Regarding hunger, glucagon is often suggested to oppose the hunger-inducing effects of insulin.  However, contrary to popular claims, insulin doesn't increase hunger or food intake in humans unless it causes frank hypoglycemia, so there is nothing to oppose (1, 2, 3, 4)*.  Nevertheless, glucagon probably does play a role in satiety, independently of insulin.  So that claim is partially true.

If we consider the claim that glucagon promotes fat release from fat tissue, suddenly we're on shaky ground!  When researchers put high doses of glucagon on fat cells in a petri dish, or give very high doses of glucagon to animals or humans, it stimulates the release of fat (lipolysis).  So the idea that glucagon counterbalances insulin's effects on lipolysis does have some basis in reality.  But giving humans realistic doses of glucagon, doses that approximate what would occur naturally in the human body following a high-protein meal, does not increase lipolysis (5, 6).  Also, blocking glucagon action in dogs does not reduce lipolysis, suggesting that baseline glucagon levels are unrelated to lipolysis (7).  The glucagon receptor knockout mouse is actually lean and resistant to diet-induced obesity, contrary to what these claims would predict (8, 9)**.  That's why modern reviews, such as Keith Frayn's textbook Metabolic Regulation, make statements such as these:
Glucagon has a potent effect in isolated fat cells in the laboratory, but appears not to affect fat mobilization in humans in vivo.
Glucagon probably does play a role in satiety (fullness).  As with many other satiety peptides released by the digestive tract and pancreas, glucagon is sensed by nerve terminals that send impulses up the vagus nerve, and the signal is transmitted to the brain where satiety is perceived (10).  In the case of glucagon, the relevant receptors are located in the liver, where glucagon mediates the majority of its effects***.  Injecting glucagon decreases food intake, and blocking glucagon action increases food intake, though the evidence has not always been consistent (11).  Protein, and to a lesser extent alcohol and fat, but not carbohydrate, lead to increased glucagon secretion following a meal (12, 13, 14).  Increased glucagon secretion may be one reason why high-protein diets lead to reduced food intake and body fatness in overweight people, although other convincing mechanisms have been proposed****.  The body's response to food is so complex that it's tough to predict large-scale (and long-term) physiological changes by measuring a single hormone, but it seems likely that glucagon plays a role.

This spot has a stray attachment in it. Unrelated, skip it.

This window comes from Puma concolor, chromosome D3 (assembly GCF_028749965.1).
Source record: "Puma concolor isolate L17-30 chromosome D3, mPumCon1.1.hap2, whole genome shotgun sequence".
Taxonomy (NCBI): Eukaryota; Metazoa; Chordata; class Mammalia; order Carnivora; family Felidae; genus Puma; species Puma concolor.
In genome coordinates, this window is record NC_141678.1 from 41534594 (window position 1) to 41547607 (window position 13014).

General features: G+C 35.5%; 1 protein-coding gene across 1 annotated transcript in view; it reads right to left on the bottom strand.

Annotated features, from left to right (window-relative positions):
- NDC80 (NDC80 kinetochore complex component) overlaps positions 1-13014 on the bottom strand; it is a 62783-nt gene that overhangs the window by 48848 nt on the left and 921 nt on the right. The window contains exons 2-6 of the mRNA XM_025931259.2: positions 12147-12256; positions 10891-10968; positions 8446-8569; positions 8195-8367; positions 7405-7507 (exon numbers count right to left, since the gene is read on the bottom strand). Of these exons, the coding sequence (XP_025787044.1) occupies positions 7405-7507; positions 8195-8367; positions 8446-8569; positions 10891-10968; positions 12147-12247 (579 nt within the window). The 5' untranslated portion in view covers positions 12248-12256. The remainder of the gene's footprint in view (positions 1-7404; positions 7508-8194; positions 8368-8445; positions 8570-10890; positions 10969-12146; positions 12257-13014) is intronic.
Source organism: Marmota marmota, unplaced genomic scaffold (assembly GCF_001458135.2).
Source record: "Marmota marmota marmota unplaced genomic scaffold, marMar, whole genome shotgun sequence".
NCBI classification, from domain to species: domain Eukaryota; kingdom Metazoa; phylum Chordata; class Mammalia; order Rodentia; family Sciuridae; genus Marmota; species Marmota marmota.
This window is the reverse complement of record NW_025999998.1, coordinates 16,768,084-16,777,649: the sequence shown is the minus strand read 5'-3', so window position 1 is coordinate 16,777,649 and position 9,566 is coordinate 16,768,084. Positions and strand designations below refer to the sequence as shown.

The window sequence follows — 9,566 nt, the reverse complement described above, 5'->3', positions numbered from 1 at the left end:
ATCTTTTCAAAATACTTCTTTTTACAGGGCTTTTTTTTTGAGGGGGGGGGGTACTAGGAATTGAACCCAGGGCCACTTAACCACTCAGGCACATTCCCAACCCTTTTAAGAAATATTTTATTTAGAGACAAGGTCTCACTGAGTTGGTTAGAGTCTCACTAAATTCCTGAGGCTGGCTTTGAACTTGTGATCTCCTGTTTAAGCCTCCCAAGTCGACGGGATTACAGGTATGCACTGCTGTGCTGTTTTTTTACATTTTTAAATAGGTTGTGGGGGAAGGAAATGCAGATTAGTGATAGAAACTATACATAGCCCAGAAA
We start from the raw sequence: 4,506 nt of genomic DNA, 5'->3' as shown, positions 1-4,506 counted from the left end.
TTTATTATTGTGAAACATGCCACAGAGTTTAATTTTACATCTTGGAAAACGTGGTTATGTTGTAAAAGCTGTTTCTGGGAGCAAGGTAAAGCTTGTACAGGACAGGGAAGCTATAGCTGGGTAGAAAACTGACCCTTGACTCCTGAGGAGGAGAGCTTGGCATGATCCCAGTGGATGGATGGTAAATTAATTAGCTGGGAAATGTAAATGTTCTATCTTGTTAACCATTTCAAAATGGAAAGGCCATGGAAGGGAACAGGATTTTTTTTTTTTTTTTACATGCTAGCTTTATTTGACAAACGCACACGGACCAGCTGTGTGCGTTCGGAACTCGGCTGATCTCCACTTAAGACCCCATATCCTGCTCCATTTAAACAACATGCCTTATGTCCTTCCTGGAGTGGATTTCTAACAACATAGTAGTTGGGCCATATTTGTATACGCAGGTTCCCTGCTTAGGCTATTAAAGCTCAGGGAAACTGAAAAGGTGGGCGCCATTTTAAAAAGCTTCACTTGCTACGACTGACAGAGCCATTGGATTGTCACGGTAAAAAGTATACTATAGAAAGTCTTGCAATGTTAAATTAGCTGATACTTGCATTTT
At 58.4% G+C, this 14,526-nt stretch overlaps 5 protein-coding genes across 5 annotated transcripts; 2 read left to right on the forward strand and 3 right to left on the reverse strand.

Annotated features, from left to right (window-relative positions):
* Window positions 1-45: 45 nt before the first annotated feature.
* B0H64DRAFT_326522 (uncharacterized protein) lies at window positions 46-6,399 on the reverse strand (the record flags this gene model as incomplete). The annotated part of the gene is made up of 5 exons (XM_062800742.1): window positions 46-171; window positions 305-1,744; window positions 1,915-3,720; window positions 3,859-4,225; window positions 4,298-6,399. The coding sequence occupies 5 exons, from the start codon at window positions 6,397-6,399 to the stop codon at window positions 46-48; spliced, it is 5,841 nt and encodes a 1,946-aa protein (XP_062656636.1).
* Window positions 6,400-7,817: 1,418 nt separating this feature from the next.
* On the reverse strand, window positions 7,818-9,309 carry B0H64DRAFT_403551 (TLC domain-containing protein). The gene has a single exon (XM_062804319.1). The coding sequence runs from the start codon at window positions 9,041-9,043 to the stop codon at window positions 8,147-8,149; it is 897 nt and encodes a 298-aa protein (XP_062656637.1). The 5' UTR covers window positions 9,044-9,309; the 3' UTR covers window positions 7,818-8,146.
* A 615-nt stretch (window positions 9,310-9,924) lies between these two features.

Whatever the mechanism, protein remains the most satiating macronutrient, and it does help with fat loss.  In fact, recent evidence suggests that the ability of low-carbohydrate diets to promote fat loss and maintenance (relative to low-fat diets) may have more to do with increased protein than decreased carbohydrate (15), at least at a moderate level of carbohydrate restriction.  It is known that high-protein, high-carbohydrate, low-fat diets are effective for fat loss, and this diet stimulates a large amount of insulin release (16, 17).